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Why India-Japan Ties Are Immune To Mutual Disagreements On Russia-Ukraine War

Japan PM Kishida's India Visit: Agreement on China, not divergence on Russia-Ukraine war, remains the headline.

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Japanese Prime Minister Kishida Fumio is in India for a bilateral summit with the Indian Prime Minister Narendra Modi to further deepen the strong ties between the two countries.

The visit comes at a time when Tokyo and New Delhi are at the helm of powerful global platforms—G7 and G20 respectively—and both would like to use the position to influence world affairs at a time of great uncertainty. It also comes in the same month when his Foreign Minister Yoshimasa Hayashi visited India for the Quad foreign ministers dialogue after missing the G20 Foreign Ministers meeting by a day which was attended by the State Minister of Foreign Affairs Kenji Yamada but which raised some eyebrows of the absence of the Foreign Minister. 

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Snapshot
  • Japanese Prime Minister Kishida Fumio's India visit comes at a time when Tokyo and New Delhi are at the helm of powerful global platforms—G-7 and G-20 respectively.

  • Indian and Japanese responses to Russia’s war in Ukraine have differed and Prime Minister Kishida, as this year’s chair of the G-7, will look to garner some support for the grouping’s strong opposition to the Ukraine conflict from G-20 chair Prime Minister Modi.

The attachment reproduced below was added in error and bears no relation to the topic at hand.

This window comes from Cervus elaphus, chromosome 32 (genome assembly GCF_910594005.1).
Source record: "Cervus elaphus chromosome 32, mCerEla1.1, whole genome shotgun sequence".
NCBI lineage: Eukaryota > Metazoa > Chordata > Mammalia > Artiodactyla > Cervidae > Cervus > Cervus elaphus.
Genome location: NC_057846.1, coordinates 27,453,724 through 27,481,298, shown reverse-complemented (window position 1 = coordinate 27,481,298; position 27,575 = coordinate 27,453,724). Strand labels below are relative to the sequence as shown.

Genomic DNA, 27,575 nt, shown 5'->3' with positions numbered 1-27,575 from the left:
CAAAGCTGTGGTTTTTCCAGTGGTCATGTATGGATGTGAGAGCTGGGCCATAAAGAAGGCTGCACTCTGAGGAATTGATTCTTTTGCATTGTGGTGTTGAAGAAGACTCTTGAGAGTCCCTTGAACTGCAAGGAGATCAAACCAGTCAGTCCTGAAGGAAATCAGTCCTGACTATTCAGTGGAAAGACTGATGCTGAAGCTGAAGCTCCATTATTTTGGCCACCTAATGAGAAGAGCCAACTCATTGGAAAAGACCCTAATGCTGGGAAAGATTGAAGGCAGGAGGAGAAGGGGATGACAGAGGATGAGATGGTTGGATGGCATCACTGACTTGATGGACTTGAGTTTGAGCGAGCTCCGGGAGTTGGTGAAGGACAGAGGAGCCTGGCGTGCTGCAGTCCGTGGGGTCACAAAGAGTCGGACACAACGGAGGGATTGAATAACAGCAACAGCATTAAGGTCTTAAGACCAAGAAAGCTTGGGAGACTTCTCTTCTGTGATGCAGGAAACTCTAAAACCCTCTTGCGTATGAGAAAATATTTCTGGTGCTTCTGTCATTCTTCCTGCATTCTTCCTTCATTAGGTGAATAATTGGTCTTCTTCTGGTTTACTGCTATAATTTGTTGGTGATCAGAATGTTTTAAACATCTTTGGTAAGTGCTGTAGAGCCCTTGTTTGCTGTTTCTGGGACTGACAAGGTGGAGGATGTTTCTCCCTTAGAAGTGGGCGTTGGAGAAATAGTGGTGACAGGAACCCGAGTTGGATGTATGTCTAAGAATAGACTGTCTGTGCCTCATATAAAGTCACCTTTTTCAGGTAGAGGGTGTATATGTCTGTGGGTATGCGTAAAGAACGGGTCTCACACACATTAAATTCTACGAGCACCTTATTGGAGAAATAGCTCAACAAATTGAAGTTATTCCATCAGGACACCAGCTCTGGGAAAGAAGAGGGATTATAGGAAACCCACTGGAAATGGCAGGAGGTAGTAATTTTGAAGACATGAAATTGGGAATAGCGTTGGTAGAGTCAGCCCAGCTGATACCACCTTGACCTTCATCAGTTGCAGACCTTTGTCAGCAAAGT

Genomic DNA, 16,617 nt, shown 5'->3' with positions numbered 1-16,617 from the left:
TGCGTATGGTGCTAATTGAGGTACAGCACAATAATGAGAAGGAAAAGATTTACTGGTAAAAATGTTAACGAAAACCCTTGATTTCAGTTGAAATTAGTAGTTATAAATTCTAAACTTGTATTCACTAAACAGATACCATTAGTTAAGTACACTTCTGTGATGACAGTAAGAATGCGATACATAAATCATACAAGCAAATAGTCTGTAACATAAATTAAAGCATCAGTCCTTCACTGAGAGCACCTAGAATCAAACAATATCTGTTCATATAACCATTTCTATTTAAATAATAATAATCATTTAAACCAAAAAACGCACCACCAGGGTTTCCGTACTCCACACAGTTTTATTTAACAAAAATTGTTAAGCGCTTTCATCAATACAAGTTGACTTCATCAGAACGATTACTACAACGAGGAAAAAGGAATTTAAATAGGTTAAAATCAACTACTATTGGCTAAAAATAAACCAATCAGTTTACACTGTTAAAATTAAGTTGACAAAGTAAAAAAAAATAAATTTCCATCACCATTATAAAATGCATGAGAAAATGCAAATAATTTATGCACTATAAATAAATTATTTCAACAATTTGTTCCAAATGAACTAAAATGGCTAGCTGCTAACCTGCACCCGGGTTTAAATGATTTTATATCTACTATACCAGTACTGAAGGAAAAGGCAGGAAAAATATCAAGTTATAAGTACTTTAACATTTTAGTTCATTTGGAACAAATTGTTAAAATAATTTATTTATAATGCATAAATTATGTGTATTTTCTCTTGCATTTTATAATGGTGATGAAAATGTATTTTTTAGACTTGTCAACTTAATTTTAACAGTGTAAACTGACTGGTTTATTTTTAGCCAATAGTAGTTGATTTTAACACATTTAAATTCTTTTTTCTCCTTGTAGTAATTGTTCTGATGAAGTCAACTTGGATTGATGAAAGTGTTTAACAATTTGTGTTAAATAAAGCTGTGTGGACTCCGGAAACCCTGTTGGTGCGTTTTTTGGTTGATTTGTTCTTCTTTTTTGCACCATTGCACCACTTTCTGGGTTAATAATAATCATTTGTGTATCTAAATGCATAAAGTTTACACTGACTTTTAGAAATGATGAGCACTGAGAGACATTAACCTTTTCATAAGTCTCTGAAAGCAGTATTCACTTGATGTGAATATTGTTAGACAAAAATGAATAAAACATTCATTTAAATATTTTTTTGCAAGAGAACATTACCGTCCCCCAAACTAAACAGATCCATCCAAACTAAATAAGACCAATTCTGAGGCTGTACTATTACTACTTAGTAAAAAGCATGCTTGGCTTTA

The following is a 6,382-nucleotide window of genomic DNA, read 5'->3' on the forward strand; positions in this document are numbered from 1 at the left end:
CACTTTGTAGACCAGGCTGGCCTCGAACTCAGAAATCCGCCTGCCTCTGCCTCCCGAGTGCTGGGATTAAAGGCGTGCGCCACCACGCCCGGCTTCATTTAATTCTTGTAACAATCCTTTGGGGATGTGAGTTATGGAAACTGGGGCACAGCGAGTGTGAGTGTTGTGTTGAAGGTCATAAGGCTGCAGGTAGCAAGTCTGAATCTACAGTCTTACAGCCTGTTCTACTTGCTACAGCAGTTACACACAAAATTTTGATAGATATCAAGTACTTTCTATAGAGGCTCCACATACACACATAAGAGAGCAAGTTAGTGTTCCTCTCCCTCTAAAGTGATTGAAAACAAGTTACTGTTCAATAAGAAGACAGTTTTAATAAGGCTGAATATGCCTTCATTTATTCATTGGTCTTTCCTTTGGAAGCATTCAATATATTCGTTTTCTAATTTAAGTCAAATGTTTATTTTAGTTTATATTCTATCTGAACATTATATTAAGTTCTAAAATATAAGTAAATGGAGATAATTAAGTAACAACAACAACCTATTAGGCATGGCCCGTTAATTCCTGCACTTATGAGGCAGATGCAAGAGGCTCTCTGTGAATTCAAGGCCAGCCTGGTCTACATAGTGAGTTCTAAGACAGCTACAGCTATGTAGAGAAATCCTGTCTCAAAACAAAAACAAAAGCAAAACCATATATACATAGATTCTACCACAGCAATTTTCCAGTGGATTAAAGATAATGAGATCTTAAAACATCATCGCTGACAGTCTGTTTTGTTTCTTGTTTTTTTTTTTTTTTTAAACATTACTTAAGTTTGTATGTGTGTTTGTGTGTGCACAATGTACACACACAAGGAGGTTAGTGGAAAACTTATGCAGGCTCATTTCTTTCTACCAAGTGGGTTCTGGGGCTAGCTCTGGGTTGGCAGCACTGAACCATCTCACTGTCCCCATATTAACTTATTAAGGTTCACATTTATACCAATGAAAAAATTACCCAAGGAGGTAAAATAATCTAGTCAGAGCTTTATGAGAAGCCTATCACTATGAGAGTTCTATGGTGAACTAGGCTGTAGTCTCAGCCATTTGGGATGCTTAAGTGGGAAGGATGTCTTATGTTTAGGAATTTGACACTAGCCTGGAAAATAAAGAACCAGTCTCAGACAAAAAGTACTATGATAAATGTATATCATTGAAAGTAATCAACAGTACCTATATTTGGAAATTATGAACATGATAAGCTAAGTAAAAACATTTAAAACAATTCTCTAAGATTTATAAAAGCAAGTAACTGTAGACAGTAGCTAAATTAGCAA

• The differing positions do not affect the bilateral relations which is now broad-based and now hinges significantly on security and economic issues and also has a regional engagement in the form of the Quad.

  • Prime Minster Kishida’s visit has immense potential to strengthen the already deep cooperation between the two nations amid growing Chinese assertiveness.

PM Modi and PM Kishida Shall Attempt Closing the Gap  

Indian and Japanese responses to Russia’s war in Ukraine have differed and Prime Minister Kishida, as this year’s chair of the G-7, will look to garner some support for the grouping’s strong opposition to the Ukraine conflict from G-20 chair Prime Minister Modi. The meeting of G-20 Foreign Ministers in New Delhi earlier this month ended without a consensus on the war after China joined Russia in refusing to support a demand for Moscow to cease hostilities. While Japan has spoken of its desire to “lead the world’s efforts” to support Ukraine, India, a longtime ally of Russia, has refrained from condemning the conflict. 

While the Japanese PM visit might be primarily to discuss this issue, the differing positions do not affect the bilateral relations which is now broad-based and now hinges significantly on security and economic issues and also has a regional engagement in the form of the Quad.

More convergence is likely among the two allies on China and the Indo-Pacific. Tokyo has described China as “the greatest strategic challenge that Japan has ever faced” in its new National Security Strategy (NSS) released in December 2022. At the same time, China has continued its aggressive posture against India in the border areas which started during the peak of the COVID-19 pandemic in May 2020, not to forget its belligerence in Taiwan and the South China sea which directly impacts Japan.

To counter growing Chinese influence through the Belt and Road Initiative (BRI) in the region, both countries have expressed interest in setting up joint infrastructure development projects abroad. With China as the common threat, security cooperation between the two countries is only likely to deepen further.

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Growing Defence Co-operation Between India and Japan

The scope for cooperation in security and related technology development between the two countries is expanding. In addition to exports of hardware, Japan is considering selling stealth antennas for destroyers. Both countries have already identified projects in several dual-use technology areas, like UAVs and anti-UAV systems, robotics, underwater communication, lithium-ion batteries, and intelligence systems.